Creating Just Jobs Worldwide
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Jobs that are sustainable and just will create balanced growth to reduce global inequality and improve resilience in the face of future economic crises, said Minister of Economic Affairs for the Netherlands Maria van der Hoeven, the keynote speaker at a CAP event last Friday. A panel of experts followed minister van der Hoeven’s speech that included Deputy Undersecretary for International Affairs at the Bureau of International Labor Affairs for the U. S. Department of Labor Sandra Polaski; Executive Vice President for Limited Brands Samuel P. Fried; Managing Director for Realizing Rights, The Ethical Globalization Initiative Heather Grady; and Senior Advisor to the International Labour Organization Director General Philippe Egger. Sabina Dewan, Associate Director of International Economic Policy at CAP, gave introductory remarks, and Richard Samans, Senior Fellow at CAP, moderated.
Many critics blame the economic crisis on globalization’s narrow focus on short-term gains. But globalization does not necessarily lead to a race to the bottom, Minister van der Hoeven noted. Globalization has helped reduce overall poverty, but an increasingly integrated world comes with uneven patterns of growth and prosperity and the market doesn’t necessarily equal less poverty everywhere.
In an economic crisis job losses are higher in areas that lack education, investment, and the capital needed to fuel job growth. Minister van der Hoeven explained that “We need joint efforts of both developed and developing countries” as well as the private sector to ease this inequality. And the private sector, in addition to the public sector, has a critical role to play in this regard. Without corporate responsibility, any efforts on the part of developed countries will be nothing more than a donor or aid program.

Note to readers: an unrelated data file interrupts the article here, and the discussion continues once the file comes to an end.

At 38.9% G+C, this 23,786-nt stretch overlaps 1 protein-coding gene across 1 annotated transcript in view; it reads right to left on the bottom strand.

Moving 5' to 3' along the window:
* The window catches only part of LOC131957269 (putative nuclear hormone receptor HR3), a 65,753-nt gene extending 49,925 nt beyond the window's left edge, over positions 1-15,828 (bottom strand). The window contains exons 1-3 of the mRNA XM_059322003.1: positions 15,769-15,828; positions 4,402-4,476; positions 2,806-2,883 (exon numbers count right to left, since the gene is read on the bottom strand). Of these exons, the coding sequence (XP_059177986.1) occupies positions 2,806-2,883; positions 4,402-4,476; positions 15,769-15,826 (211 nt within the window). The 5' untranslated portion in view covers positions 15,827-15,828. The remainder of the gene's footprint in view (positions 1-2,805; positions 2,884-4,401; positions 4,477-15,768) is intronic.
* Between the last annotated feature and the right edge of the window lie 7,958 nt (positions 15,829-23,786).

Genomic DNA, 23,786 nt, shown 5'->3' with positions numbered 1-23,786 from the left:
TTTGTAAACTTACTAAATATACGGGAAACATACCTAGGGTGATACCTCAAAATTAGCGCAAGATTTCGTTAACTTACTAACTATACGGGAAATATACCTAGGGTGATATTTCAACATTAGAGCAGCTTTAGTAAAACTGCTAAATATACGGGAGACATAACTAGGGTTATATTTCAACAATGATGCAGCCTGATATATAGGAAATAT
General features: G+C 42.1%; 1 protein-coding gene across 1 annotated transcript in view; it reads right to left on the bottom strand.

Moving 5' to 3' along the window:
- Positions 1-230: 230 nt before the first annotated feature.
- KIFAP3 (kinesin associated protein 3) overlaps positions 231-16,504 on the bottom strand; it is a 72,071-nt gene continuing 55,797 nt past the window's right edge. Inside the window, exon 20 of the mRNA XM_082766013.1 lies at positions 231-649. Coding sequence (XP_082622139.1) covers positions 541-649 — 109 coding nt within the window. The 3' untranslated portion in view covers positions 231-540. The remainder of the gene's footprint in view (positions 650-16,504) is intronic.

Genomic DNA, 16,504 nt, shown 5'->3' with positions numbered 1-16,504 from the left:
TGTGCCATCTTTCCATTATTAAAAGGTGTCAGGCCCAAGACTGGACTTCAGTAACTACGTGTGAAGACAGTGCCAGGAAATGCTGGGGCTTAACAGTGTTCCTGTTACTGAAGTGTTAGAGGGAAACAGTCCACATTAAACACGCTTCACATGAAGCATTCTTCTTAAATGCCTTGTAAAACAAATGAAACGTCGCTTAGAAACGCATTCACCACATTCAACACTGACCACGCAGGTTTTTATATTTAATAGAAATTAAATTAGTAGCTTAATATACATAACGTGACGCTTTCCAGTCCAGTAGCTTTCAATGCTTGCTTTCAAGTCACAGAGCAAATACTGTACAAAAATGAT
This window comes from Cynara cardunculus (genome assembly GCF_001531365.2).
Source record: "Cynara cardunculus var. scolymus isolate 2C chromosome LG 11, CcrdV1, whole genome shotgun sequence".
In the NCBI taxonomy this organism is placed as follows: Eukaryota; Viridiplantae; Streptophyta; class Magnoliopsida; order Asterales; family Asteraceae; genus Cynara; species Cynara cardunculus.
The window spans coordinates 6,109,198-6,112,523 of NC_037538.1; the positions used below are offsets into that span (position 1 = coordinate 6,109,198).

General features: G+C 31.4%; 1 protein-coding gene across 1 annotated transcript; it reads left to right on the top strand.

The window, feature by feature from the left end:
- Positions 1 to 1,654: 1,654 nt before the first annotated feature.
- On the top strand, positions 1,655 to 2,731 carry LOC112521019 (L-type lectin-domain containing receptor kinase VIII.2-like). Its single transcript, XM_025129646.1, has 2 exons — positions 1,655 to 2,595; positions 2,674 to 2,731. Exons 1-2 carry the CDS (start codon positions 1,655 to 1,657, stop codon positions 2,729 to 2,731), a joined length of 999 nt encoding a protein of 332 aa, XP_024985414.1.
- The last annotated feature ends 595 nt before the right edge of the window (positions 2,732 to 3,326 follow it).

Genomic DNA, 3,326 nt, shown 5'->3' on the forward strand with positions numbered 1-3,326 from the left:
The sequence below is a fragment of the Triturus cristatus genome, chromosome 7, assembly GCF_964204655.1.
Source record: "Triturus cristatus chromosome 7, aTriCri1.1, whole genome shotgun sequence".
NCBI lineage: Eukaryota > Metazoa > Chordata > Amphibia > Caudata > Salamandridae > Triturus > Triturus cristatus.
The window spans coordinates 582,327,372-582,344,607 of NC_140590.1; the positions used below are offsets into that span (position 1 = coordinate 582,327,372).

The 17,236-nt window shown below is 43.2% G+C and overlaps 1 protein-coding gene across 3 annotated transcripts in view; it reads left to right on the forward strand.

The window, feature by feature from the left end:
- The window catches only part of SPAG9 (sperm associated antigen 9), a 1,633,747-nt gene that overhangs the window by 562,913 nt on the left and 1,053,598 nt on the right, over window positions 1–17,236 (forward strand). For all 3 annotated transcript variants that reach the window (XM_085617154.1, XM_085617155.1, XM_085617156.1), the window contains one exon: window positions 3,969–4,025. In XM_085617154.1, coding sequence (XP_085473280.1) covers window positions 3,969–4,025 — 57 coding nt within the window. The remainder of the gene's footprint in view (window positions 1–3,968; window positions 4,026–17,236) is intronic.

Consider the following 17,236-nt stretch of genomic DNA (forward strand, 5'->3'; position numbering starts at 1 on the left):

Often, it falls to the private sector to enforce labor standards and function ethically to fill existing governance gaps, Fried said. The private sector therefore supports strong public rule of law and good labor institutions and worker protections. But by making brand equity—or the effect of a consumer’s knowledge about a brand on marketing—and both worker and consumer fairness the top priority, “good globalization can be a race to the top,” Fried said.
For their part, developed countries have a responsibility to share and improve wealth distribution and help developing countries promote worker protections and social safety nets. This in turn has a positive impact on developed country economies.
Polaski provided an overview of the first-ever Group of 20 Labor Ministers meeting hosted by the U.S. Department of Labor. The meeting was a success and generated a number of recommendations for labor and social policy in five areas: job creation, strengthening social protection, placing employment at the center of economic policy, the quality of jobs, and being prepared for future labor market challenges and opportunities.
Polaski also noted that all countries should develop social protection plans regardless of income level because these policies provide households with enough income security to allow them to take advantage of economic opportunities that arise. Social protection schemes can thus initiate a virtuous cycle of development even in low-income countries. Having access to a social safety net further means that poor households do not have to keep all of their income on hand to meet basic needs such as food. Instead, they can make investments in future productivity such as keeping their children in school.
Grady said global trade policy also needs to evolve from telling developing countries that their economic advantage is a plethora of cheap labor—this is neither helpful nor sustainable. Developed countries and the private sector must support micro- and small businesses and access to capital, and respect labor rights throughout the value chain from the fields to the finished product, not just on the factory floor. Grady stressed that workers’ negotiating power and voice should be strengthened by providing “decent work and just jobs and social protection” for all workers.
But realistically, more investment in social protection alone cannot reverse poverty unless we address its roots, said Egger. Income growth is often below 1 percent in developing countries and the notion that the next generation’s children will live better than the one before is no longer a reality.
Therefore, we need a broader functioning market to enable households to improve their living standards, Egger said, adding that, “globalization with a social dimension…and more effective employment policies” is how we can assure all boats are lifted.
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